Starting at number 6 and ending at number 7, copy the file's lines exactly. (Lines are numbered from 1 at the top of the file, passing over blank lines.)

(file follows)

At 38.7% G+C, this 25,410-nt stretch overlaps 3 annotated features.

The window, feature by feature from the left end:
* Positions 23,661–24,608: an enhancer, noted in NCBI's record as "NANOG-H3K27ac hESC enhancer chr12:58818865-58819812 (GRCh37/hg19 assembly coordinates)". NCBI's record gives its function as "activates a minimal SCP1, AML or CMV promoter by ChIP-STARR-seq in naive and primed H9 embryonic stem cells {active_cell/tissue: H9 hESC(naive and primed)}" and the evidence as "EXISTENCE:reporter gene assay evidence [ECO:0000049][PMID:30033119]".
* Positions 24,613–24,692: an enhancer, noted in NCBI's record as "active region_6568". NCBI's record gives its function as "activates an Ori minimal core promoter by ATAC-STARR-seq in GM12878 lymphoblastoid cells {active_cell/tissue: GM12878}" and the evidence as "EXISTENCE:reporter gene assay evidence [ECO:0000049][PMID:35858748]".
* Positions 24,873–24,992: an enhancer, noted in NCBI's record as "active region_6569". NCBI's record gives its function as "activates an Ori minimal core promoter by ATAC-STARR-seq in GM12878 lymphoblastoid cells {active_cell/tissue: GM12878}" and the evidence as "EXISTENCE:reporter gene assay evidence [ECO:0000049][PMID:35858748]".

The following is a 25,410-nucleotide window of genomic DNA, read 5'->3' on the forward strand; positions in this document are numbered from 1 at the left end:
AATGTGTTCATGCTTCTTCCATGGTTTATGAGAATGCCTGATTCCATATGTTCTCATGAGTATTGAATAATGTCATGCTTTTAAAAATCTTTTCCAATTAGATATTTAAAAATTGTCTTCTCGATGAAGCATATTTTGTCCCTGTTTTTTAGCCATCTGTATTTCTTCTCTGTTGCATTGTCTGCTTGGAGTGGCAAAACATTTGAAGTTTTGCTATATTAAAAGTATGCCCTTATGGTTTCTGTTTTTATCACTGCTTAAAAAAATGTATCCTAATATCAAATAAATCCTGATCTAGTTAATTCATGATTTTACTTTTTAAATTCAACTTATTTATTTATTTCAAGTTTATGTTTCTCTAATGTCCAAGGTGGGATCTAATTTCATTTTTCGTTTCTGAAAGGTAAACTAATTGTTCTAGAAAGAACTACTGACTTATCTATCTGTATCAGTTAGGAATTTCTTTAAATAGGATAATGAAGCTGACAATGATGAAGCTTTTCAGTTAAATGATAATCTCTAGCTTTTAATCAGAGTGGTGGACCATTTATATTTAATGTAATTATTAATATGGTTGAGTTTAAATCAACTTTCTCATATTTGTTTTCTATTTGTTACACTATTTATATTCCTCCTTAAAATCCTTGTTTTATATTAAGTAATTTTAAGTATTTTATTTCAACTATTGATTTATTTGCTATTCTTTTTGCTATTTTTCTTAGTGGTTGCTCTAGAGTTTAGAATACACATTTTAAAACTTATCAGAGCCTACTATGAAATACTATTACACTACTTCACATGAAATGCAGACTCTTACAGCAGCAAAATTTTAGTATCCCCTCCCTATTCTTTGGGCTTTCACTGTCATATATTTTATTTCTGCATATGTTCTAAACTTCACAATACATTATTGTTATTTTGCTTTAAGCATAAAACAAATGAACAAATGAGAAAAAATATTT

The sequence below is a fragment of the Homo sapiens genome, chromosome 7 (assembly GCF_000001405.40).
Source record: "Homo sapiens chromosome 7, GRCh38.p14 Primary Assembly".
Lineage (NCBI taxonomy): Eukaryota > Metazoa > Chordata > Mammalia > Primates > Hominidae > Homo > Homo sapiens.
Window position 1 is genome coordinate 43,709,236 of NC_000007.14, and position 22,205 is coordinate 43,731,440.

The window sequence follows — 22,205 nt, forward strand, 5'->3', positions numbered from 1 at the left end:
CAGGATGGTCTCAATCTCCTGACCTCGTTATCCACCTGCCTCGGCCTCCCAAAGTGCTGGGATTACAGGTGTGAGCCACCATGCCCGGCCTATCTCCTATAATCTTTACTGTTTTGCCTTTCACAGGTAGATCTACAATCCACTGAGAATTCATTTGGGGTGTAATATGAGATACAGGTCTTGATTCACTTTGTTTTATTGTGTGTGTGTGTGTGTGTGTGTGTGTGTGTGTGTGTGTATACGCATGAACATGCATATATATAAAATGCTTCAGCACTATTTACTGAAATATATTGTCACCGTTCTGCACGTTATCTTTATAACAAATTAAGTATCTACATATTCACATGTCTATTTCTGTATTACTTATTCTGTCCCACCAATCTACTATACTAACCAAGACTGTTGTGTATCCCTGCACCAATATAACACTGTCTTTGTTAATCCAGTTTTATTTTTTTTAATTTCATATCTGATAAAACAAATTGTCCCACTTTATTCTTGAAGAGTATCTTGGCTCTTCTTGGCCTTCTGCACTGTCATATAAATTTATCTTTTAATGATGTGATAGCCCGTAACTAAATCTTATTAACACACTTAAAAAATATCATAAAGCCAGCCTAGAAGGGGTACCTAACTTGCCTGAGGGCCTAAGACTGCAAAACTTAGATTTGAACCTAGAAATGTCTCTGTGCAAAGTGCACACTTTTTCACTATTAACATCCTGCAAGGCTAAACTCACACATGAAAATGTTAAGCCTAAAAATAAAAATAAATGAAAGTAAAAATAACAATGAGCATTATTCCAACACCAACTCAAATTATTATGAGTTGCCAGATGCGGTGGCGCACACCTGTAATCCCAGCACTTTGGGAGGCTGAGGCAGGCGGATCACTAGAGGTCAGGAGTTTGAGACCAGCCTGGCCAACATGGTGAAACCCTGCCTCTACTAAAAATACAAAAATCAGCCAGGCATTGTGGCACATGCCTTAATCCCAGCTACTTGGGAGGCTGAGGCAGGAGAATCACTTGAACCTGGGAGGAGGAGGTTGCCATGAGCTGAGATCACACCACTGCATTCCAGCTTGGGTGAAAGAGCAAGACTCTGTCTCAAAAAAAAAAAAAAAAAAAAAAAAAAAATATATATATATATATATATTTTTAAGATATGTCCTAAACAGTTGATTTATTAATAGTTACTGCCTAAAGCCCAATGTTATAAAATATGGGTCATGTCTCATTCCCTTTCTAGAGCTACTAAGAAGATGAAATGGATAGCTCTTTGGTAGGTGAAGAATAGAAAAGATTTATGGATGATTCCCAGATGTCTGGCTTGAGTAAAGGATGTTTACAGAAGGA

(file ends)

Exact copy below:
The following is a 25,410-nucleotide window of genomic DNA, read 5'->3' on the forward strand; positions in this document are numbered from 1 at the left end:
AATGTGTTCATGCTTCTTCCATGGTTTATGAGAATGCCTGATTCCATATGTTCTCATGAGTATTGAATAATGTCATGCTTTTAAAAATCTTTTCCAATTAGATATTTAAAAATTGTCTTCTCGATGAAGCATATTTTGTCCCTGTTTTTTAGCCATCTGTATTTCTTCTCTGTTGCATTGTCTGCTTGGAGTGGCAAAACATTTGAAGTTTTGCTATATTAAAAGTATGCCCTTATGGTTTCTGTTTTTATCACTGCTTAAAAAAATGTATCCTAATATCAAATAAATCCTGATCTAGTTAATTCATGATTTTACTTTTTAAATTCAACTTATTTATTTATTTCAAGTTTATGTTTCTCTAATGTCCAAGGTGGGATCTAATTTCATTTTTCGTTTCTGAAAGGTAAACTAATTGTTCTAGAAAGAACTACTGACTTATCTATCTGTATCAGTTAGGAATTTCTTTAAATAGGATAATGAAGCTGACAATGATGAAGCTTTTCAGTTAAATGATAATCTCTAGCTTTTAATCAGAGTGGTGGACCATTTATATTTAATGTAATTATTAATATGGTTGAGTTTAAATCAACTTTCTCATATTTGTTTTCTATTTGTTACACTATTTATATTCCTCCTTAAAATCCTTGTTTTATATTAAGTAATTTTAAGTATTTTATTTCAACTATTGATTTATTTGCTATTCTTTTTGCTATTTTTCTTAGTGGTTGCTCTAGAGTTTAGAATACACATTTTAAAACTTATCAGAGCCTACTATGAAATACTATTACACTACTTCACATGAAATGCAGACTCTTACAGCAGCAAAATTTTAGTATCCCCTCCCTATTCTTTGGGCTTTCACTGTCATATATTTTATTTCTGCATATGTTCTAAACTTCACAATACATTATTGTTATTTTGCTTTAAGCATAAAACAAATGAACAAATGAGAAAAAATATTT